Villa Margherita

The Villa Margherita is an Italian Renaissance house at 4 South Battery, Charleston, South Carolina. It was built in 1892 and early 1893 for Andrew Simonds. The house is of brick with a Portland cement coating according to the plans by the architect, Frederick P. Dinkelberg. The decorative work on the four Corinthian columns and frieze on the front was executed by Morrison Brothers of New York City. The entrance of the house features a large atrium with a fountain.[1]

The Villa Margherita was used as a hotel in 1921 when it was featured on a Charleston postcard.
In 2013, the Villa Margherita was restored, although the work did not include returning the balustrade and cupola to the roof.

Between 1905 and 1953, the house served as a hotel. During that use, guests included William Howard Taft, Grover Cleveland, and Theodore Roosevelt.[2] Sinclair Lewis was a guest at the hotel, where he completed the manuscript for Main Street.[3] In 1935, author Gertrude Stein and her partner Alice B. Toklas spent Valentine's Day at the Villa Margherita during Stein's American tour.[4] From 1943 to 1946, the United Seaman's Service leased the hotel and rented rooms to seamen and their families.[5] In 1961, James and Mary Wilson bought the house. Their daughter, Mary Wilson, sold it for $3 million to Stephen and Mary Hammond in September 2012.[6]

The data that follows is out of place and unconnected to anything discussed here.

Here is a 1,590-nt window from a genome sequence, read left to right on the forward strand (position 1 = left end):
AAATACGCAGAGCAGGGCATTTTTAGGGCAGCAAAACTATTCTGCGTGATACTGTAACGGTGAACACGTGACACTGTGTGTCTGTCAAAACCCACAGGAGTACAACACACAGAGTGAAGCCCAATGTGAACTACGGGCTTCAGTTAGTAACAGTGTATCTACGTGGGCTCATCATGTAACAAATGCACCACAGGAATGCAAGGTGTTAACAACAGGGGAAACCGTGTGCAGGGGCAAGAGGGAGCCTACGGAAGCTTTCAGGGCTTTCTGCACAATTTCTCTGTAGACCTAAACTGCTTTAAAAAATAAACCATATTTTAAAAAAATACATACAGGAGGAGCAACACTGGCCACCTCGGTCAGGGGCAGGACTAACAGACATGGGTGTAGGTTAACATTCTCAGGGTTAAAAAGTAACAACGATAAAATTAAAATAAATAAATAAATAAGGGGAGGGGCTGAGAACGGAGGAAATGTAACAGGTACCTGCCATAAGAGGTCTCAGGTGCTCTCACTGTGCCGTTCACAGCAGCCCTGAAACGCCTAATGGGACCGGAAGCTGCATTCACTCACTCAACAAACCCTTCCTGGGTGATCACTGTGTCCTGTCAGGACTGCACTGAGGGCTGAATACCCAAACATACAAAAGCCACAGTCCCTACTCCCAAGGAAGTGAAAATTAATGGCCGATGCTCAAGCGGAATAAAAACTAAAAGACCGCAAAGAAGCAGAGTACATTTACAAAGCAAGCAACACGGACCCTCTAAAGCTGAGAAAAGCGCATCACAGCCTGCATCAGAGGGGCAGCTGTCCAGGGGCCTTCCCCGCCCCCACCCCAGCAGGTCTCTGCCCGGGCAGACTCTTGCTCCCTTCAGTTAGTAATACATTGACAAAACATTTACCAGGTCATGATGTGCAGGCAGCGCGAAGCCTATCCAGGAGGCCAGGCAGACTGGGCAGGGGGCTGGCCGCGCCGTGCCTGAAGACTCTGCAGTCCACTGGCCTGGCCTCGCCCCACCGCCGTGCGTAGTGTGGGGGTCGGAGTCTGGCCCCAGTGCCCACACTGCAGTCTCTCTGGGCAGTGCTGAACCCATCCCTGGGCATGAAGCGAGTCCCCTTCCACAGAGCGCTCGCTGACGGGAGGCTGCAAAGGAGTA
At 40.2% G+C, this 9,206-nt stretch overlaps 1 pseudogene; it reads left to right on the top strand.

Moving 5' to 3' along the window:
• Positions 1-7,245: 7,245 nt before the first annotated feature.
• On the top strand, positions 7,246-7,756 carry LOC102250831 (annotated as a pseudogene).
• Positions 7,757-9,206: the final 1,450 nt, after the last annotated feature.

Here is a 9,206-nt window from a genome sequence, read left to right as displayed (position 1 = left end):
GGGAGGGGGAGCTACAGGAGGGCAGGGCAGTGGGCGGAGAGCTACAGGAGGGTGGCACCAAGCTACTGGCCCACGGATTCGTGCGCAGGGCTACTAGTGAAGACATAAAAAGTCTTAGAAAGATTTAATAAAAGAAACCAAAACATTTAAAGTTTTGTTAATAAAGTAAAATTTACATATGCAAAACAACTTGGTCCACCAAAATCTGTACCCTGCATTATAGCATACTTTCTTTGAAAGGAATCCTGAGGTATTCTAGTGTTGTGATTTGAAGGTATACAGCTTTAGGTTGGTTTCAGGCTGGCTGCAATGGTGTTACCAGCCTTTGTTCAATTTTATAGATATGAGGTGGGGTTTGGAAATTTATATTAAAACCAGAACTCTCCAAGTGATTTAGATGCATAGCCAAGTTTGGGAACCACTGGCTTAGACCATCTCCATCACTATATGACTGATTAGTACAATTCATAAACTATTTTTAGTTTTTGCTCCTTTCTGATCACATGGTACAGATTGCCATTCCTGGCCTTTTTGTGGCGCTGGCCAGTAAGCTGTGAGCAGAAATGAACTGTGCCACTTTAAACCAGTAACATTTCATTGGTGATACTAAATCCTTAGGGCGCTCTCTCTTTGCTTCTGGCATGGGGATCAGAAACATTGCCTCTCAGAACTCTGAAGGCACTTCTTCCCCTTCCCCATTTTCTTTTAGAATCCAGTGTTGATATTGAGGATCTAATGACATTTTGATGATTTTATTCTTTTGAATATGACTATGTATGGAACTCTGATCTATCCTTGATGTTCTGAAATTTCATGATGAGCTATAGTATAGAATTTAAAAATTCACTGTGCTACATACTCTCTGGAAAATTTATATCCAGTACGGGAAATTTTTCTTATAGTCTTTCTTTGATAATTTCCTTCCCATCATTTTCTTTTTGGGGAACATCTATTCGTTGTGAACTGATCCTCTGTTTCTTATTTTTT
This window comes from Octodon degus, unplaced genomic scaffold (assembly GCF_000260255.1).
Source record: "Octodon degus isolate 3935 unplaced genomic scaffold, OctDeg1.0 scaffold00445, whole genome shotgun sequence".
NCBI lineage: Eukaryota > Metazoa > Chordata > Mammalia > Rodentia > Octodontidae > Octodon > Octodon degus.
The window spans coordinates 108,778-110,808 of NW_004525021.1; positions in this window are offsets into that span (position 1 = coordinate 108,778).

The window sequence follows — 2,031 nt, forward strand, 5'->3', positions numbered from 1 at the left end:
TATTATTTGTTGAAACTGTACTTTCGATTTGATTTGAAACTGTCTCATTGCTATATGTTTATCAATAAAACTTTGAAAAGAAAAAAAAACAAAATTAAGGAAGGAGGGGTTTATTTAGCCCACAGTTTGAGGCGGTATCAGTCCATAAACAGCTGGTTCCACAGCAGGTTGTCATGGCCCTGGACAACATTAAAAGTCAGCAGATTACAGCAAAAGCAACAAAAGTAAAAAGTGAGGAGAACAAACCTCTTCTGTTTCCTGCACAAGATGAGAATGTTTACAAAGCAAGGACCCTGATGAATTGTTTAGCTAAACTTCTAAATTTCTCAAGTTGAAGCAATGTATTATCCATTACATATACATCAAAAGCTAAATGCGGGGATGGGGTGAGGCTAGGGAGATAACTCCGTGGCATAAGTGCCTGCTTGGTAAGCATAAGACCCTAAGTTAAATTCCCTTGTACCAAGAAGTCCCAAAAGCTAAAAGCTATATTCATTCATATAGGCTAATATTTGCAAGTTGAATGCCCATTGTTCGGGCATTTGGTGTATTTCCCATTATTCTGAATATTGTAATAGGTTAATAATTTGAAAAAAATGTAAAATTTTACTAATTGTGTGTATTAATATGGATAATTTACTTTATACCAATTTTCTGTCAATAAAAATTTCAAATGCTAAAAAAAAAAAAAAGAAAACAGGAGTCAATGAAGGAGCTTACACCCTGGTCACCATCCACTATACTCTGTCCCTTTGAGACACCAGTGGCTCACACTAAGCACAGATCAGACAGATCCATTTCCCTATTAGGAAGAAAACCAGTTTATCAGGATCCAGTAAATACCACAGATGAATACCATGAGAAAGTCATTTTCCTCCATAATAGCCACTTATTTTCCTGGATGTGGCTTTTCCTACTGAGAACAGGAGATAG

1. ^ "Beautifying the Battery". Charleston News & Courier. January 9, 1893. p. 8. Retrieved November 16, 2013.
  2. ^ Leland, Jack (June 16, 1986). "Villa Margherita A South Battery Gem". Charleston News & Courier. pp. 2B. Retrieved November 16, 2013.
  3. ^ "Villa Margherita Being Refurnished To Reopen Oct. 15". Charleston News & Courier. September 14, 1947. p. 14. Retrieved November 16, 2013.
  4. ^ "The Real Rainbow Row". College of Charleston Special Collections.{{cite web}}: CS1 maint: url-status (link)
  5. ^ "Villa Margherita Is Sold for $107,766". Charleston News & Courier. September 4, 1952. pp. 16A. Retrieved November 16, 2013.
  6. ^ Behre, Robert (October 19, 2012). "Battery landmark changes hands". Charleston Post & Courier. Retrieved November 16, 2013.
32°46′13″N 79°55′45″W / 32.770377°N 79.929251°W / 32.770377; -79.929251